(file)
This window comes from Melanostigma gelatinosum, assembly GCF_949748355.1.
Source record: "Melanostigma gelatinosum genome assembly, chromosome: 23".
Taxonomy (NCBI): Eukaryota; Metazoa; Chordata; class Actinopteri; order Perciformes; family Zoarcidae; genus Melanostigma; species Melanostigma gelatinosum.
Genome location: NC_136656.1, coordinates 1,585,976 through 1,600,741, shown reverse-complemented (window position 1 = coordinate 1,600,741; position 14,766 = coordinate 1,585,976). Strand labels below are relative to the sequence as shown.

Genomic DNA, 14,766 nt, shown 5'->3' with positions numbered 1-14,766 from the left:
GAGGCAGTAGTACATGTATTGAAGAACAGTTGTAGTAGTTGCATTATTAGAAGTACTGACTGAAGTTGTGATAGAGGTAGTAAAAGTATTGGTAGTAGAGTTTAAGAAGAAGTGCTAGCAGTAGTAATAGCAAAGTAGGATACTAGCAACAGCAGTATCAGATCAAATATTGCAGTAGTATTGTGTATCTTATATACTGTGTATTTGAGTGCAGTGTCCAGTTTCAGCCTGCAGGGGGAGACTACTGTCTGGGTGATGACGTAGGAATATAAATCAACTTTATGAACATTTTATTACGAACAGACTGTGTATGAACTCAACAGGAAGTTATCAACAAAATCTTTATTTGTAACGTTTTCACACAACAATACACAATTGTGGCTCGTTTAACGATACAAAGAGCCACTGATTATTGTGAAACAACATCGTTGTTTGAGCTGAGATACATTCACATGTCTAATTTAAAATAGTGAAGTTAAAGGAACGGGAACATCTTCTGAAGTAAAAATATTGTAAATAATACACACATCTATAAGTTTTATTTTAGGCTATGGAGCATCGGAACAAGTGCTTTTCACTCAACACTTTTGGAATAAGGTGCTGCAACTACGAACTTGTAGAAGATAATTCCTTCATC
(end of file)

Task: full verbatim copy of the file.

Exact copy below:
This window comes from Melanostigma gelatinosum, assembly GCF_949748355.1.
Source record: "Melanostigma gelatinosum genome assembly, chromosome: 23".
Taxonomy (NCBI): Eukaryota; Metazoa; Chordata; class Actinopteri; order Perciformes; family Zoarcidae; genus Melanostigma; species Melanostigma gelatinosum.
Genome location: NC_136656.1, coordinates 1,585,976 through 1,600,741, shown reverse-complemented (window position 1 = coordinate 1,600,741; position 14,766 = coordinate 1,585,976). Strand labels below are relative to the sequence as shown.

Genomic DNA, 14,766 nt, shown 5'->3' with positions numbered 1-14,766 from the left:
GAGGCAGTAGTACATGTATTGAAGAACAGTTGTAGTAGTTGCATTATTAGAAGTACTGACTGAAGTTGTGATAGAGGTAGTAAAAGTATTGGTAGTAGAGTTTAAGAAGAAGTGCTAGCAGTAGTAATAGCAAAGTAGGATACTAGCAACAGCAGTATCAGATCAAATATTGCAGTAGTATTGTGTATCTTATATACTGTGTATTTGAGTGCAGTGTCCAGTTTCAGCCTGCAGGGGGAGACTACTGTCTGGGTGATGACGTAGGAATATAAATCAACTTTATGAACATTTTATTACGAACAGACTGTGTATGAACTCAACAGGAAGTTATCAACAAAATCTTTATTTGTAACGTTTTCACACAACAATACACAATTGTGGCTCGTTTAACGATACAAAGAGCCACTGATTATTGTGAAACAACATCGTTGTTTGAGCTGAGATACATTCACATGTCTAATTTAAAATAGTGAAGTTAAAGGAACGGGAACATCTTCTGAAGTAAAAATATTGTAAATAATACACACATCTATAAGTTTTATTTTAGGCTATGGAGCATCGGAACAAGTGCTTTTCACTCAACACTTTTGGAATAAGGTGCTGCAACTACGAACTTGTAGAAGATAATTCCTTCATC